Mission Life 2019

Mission Life VIIIĀ 2019

Mental Health in the 21st Century

If you are interested in participating in this team-based challenge event, click here for details on participating.


  • Undergraduate, graduate and professional students attending any of the University of the Incarnate Word campuses and representing any major are eligible to participate along with approved partners. 
  • If interested in participating, please email the Mission Life Coordinator as soon as possible. 
  • Participating teams are required to submit a brief abstract indicating their project overview. Abstracts will be accepted in August/September. 
  • All research, scholarly work or creative activity must be completed in collaboration with the Mission Life Coordinator. 


Mission Life engages undergraduate, graduate and professional students from different disciplines in the development of innovative designs, ideas, tools, resources and/or services that address certain topics that change year to year. This year being Mental Health in the 21st Century. This competition does not only address the issues of the 21st Century, but also brings together some of the brightest minds from around the world—creating solutions to the challenges we face today. 

The first project in the evolution of the international Mission: Life competition was initiated at PUCPR by the dean from the School of Health and Biosciences in 2012, titled “Mission Health.”  Multidisciplinary teams were formed by students from the undergraduate programs of Biological Sciences, Biotechnology, Dentistry, Gastronomy, Nursing, Nutrition, Pharmacy, Psychology, Physical Education and Physical Therapy. The competition continued in this manner in 2103 and 2014 at PUCPR.

Mission Life, 2015

Mission Life 2015 was the first international version of the competition. The topic for this year was “innovative solutions to diabetes.” The teams consisted of four to ten students from different programs from both PUCPR and UIW. The projects were presented in English and Portuguese. The projects were submitted to an evaluation commission formed by professors from PUCPR and UIW according to the following criteria:  1. Innovation; 2. Multidisciplinary; 3. Social inclusion; 4. Sustainability; 5. Technical viability; 6. Relevance; 7. Humanitarian aspects; and 8. Christian values. The four best projects were selected to the final competition, where the teams’ concepts were subjected to student voting.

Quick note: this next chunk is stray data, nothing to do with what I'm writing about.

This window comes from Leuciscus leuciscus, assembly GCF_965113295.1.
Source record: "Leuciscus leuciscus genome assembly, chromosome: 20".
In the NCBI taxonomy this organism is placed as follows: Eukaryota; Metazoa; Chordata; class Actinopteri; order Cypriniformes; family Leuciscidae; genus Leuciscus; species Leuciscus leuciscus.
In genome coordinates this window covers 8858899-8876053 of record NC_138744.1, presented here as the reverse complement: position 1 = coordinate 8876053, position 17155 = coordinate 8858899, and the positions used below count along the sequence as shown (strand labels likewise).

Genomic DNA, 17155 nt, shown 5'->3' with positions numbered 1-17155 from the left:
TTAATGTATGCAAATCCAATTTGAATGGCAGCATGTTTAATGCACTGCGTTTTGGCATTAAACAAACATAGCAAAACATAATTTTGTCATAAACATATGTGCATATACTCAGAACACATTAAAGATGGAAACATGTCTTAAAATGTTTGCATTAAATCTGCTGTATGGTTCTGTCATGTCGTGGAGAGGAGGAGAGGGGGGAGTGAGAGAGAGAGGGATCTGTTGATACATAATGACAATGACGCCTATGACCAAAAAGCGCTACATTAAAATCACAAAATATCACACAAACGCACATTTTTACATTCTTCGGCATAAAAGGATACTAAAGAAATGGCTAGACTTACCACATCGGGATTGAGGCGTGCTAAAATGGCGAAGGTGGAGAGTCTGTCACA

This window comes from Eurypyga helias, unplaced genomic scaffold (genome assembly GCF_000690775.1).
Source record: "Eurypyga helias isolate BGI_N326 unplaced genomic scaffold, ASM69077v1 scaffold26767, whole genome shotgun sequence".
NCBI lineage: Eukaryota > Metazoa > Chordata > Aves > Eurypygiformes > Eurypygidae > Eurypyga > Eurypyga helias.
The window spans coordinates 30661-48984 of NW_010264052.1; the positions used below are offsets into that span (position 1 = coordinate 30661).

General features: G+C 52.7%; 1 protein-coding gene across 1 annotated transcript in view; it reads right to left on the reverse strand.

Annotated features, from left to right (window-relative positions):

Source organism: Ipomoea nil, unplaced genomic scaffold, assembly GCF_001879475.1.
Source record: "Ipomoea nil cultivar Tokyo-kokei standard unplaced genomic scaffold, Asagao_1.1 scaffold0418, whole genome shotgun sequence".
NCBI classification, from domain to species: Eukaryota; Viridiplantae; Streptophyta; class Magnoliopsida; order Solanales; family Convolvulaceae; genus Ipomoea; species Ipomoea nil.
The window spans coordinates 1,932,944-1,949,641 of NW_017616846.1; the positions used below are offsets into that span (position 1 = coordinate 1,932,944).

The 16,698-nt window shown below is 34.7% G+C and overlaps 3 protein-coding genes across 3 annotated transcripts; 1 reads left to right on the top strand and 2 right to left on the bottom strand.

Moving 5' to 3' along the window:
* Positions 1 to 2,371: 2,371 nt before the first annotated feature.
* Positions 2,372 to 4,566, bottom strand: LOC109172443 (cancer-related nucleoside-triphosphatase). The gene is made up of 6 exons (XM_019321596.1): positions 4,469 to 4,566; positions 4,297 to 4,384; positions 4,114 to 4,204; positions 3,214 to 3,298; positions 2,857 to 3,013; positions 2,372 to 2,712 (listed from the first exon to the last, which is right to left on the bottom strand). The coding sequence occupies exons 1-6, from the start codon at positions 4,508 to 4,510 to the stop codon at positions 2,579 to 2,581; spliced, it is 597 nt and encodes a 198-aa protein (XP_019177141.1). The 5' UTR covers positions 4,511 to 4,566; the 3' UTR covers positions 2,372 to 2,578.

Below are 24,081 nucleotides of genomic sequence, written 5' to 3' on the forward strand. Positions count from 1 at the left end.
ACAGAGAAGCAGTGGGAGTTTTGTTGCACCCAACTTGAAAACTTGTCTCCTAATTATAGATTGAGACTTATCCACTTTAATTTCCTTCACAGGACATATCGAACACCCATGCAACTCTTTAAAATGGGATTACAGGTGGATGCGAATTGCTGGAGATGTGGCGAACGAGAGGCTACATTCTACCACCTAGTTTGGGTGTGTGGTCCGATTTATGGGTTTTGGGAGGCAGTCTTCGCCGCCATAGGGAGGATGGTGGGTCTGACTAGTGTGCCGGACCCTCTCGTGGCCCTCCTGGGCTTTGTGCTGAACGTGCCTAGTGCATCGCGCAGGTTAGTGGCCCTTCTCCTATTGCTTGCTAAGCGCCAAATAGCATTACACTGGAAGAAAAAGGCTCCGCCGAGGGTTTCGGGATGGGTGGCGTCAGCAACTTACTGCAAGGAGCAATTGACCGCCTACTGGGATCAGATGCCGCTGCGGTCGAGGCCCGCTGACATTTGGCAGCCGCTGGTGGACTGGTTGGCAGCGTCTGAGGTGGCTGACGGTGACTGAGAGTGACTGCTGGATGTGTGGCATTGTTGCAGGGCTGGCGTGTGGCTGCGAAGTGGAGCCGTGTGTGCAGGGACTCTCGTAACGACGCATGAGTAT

Mission Life, 2016

Mission Life 2016 incorporated an expansion of disciplinary partners, thus expanding the challenge. At PUCPR, the School of Health and Biosciences became the School of Life Sciences after the incorporation of Veterinary, Agronomy and Forest Engineering undergraduate programs, the Animal Sciences graduate program and when Kent State University took part in the competition for the first time.  The contest was opened to students duly enrolled in undergraduate or graduate programs from each of the three institutions. The composition of each team was subjected to the limit of up to 50% of students enrolled in graduate school. The goal of the competition was to engage undergraduate, graduate or professional students from the participating institutions in the development of “innovative designs, ideas, tools, resources and/or services that address the search for well-being of humans, animals and the environment” under the theme of "One Health."